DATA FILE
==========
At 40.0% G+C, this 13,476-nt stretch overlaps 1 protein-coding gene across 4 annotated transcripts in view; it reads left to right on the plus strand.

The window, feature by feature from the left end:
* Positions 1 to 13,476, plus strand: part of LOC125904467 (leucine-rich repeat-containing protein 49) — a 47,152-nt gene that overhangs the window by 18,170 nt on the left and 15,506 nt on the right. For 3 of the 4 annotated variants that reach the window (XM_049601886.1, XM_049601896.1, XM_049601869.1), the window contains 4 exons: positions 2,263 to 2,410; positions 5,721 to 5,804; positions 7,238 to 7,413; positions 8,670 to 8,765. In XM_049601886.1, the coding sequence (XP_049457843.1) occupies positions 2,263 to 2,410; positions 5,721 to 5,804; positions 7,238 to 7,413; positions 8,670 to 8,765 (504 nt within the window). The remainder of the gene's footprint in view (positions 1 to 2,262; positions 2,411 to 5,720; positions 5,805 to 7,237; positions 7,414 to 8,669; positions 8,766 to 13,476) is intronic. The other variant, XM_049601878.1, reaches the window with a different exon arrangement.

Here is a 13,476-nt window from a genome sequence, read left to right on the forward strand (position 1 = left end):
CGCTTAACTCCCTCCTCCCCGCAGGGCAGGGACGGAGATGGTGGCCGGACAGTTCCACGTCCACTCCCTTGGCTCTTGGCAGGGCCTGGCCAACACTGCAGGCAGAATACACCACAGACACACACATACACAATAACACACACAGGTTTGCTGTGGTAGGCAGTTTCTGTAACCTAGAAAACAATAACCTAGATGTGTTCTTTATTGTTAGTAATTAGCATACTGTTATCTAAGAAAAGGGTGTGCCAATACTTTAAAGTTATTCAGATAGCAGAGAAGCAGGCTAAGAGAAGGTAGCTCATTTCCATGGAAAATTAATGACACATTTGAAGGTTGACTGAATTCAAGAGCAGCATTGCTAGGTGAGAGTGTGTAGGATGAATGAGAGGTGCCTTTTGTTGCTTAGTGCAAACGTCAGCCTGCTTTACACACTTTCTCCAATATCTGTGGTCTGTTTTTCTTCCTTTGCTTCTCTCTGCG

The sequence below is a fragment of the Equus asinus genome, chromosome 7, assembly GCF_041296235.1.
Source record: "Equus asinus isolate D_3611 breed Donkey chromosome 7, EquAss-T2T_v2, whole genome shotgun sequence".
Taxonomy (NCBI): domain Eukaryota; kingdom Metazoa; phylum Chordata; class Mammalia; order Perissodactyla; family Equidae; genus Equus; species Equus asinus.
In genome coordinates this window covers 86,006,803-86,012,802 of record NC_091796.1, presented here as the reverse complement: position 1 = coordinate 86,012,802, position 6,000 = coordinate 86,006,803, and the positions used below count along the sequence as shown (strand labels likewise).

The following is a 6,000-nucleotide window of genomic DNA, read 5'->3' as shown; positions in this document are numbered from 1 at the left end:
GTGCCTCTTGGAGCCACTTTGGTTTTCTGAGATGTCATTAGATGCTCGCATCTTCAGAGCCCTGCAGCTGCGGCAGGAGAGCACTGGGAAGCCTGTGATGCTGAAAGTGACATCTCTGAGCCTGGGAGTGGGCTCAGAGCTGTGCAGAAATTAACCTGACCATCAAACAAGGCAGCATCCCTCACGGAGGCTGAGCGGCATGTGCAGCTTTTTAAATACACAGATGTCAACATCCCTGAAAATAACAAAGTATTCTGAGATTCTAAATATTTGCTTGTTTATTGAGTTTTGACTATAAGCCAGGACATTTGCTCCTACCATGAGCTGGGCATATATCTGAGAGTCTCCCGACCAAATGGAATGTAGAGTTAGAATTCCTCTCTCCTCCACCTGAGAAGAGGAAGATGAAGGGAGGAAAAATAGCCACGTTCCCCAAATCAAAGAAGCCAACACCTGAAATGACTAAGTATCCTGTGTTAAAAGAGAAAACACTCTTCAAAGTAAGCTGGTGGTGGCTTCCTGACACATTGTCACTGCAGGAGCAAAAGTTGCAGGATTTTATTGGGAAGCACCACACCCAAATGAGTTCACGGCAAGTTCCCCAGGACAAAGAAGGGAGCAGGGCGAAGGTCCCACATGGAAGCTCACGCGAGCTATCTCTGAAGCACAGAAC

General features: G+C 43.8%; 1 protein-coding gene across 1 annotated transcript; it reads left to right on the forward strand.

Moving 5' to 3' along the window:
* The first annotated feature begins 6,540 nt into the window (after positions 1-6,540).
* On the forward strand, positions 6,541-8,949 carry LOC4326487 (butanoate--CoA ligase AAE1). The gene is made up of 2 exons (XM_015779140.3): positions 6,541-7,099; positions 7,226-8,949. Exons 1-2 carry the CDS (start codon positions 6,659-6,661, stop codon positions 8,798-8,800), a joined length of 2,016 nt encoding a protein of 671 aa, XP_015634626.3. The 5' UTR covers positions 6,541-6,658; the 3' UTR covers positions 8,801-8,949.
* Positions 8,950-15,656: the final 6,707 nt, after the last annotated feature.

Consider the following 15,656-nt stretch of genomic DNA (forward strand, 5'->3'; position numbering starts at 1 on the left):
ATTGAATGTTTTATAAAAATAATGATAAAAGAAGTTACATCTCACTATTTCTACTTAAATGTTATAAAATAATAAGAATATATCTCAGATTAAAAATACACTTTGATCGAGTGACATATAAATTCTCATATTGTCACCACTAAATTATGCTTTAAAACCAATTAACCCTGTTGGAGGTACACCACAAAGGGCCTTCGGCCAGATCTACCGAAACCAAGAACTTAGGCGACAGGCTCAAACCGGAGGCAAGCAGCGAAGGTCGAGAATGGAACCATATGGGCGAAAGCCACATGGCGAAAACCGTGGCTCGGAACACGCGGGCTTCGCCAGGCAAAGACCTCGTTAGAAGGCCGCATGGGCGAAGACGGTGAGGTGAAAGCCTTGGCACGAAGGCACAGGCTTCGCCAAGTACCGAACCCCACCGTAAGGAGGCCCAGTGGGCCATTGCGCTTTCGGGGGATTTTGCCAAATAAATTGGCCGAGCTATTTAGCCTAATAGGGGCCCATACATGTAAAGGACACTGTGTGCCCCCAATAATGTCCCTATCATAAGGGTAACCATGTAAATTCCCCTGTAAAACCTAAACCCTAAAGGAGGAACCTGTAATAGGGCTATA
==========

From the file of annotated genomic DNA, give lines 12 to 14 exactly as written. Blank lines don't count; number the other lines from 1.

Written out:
General features: G+C 43.8%; 1 protein-coding gene across 1 annotated transcript; it reads left to right on the forward strand.

Moving 5' to 3' along the window:
* The first annotated feature begins 6,540 nt into the window (after positions 1-6,540).